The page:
Fri 15 November 2019
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You Can’t Teach Someone to Write (Except You Can)
There are so many aphorisms about writing I will co-sign. “Writing is rewriting.” “You have to collect a lot of pink slips if you want to be a real writer.” “The art of writing is the art of applying the seat of the pants to the seat of the chair”

And the there’s “You can’t teach someone to write,” a saying I want to pour gasoline over, drop a lit match atop of, and walk away from like a gangster as the aphorisms bursts into flames while some thug life song with a lot of window-rattling bass plays.

I really hate the adage “You can’t teach someone to write.” I think it’s one of the most untrue statements about making art and being an artist that I have ever heard. And still I continue and continue and continue to hear it.

But empires rise and fall. And the time has come for you to fall, good sir. Now is the hour where I must debunk you, motherf—er. So let’s debunk.

Let’s get this out of the way. You HAVE to teach someone how to write because writers don’t emerge from the head of Zeus fully formed, dressed in armor, ready for battle. You have to learn how to spell words and construct sentences, you have to figure out vocabulary, you have to read book after book after book and figure out what you love and what you hate and what confuses you and what intimidates you and what inspires you. And then you have to finally get to that dizzying precipice where you write that first sentence, that first page, that first completed work, trying with all your heart and soul to be like every writer you have ever loved. And you don’t do all that by yourself. No, don’t be arrogant, you don’t. There’s a combination of family members and English teachers and librarians and authors who have been dead for hundreds of years and loser-nerd friends who also aren’t good at sports or getting leads in school plays) who trade books with you and talk about them with you after you both are finished reading. Those people taught you how to write. You have to be taught how to write just like you have to be taught how to eat solid food and tie your shoelaces. You learn as a child how to be an adult, and you learn as someone who loves art how to be an artist. There’s a progression–of course there is–what is a human life if not a series of lessons you learn (and re-learn, and re-re-learn) to become something you weren’t before? You can be taught. You can become.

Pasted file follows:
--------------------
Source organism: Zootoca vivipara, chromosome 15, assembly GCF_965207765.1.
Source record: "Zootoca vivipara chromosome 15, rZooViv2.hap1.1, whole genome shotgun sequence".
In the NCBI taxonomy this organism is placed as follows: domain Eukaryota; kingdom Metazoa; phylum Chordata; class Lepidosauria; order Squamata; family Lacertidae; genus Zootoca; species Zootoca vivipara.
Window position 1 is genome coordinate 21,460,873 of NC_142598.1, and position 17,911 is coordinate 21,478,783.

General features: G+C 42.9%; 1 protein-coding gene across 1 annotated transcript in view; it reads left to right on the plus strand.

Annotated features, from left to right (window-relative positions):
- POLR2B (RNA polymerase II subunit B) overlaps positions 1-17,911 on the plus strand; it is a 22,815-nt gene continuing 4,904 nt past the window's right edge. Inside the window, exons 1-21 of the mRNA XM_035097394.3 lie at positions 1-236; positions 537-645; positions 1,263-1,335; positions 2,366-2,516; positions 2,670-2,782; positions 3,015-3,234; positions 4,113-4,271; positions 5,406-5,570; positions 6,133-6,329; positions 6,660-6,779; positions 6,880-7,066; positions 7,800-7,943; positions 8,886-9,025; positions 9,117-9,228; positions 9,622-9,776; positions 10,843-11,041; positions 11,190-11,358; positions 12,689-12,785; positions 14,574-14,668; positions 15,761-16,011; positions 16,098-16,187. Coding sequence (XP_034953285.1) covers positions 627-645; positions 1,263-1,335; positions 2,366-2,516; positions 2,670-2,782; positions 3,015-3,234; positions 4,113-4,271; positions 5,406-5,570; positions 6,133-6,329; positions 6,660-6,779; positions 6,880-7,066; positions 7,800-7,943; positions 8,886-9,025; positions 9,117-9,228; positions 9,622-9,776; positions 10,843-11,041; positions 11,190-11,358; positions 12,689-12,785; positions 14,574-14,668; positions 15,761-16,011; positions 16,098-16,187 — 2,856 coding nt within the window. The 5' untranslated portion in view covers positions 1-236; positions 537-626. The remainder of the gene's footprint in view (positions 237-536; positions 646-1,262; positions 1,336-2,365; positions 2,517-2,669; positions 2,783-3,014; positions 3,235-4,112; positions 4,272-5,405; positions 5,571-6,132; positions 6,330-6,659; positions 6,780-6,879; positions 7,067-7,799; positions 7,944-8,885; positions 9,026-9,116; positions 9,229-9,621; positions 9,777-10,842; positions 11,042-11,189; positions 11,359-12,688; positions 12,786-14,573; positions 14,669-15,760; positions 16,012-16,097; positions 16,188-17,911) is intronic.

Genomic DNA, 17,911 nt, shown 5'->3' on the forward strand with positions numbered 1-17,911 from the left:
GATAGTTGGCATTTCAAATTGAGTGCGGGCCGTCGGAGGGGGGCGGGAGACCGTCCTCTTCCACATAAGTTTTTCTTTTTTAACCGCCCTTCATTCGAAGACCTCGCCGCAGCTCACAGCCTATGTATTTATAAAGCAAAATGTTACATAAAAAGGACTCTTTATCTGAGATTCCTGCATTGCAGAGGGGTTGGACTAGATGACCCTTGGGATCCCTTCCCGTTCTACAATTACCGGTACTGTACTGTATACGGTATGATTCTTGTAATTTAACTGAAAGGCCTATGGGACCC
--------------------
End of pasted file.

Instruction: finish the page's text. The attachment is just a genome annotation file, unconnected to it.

But you say, “No, you’re blowing this aphorism up into something it was never meant to be. This aphorism is talking about writing TEACHERS and writing CLASSES and MFA programs and how some people are born brilliant and destined for greatness and some people are born mediocre and are destined for nothing.”

And I still call shenanigans, I call shenanigans even harder on your rebuttal, Imaginary Person Who is Arguing With Me Right Now.

Complete article here.

Credit: www.bookriot.com

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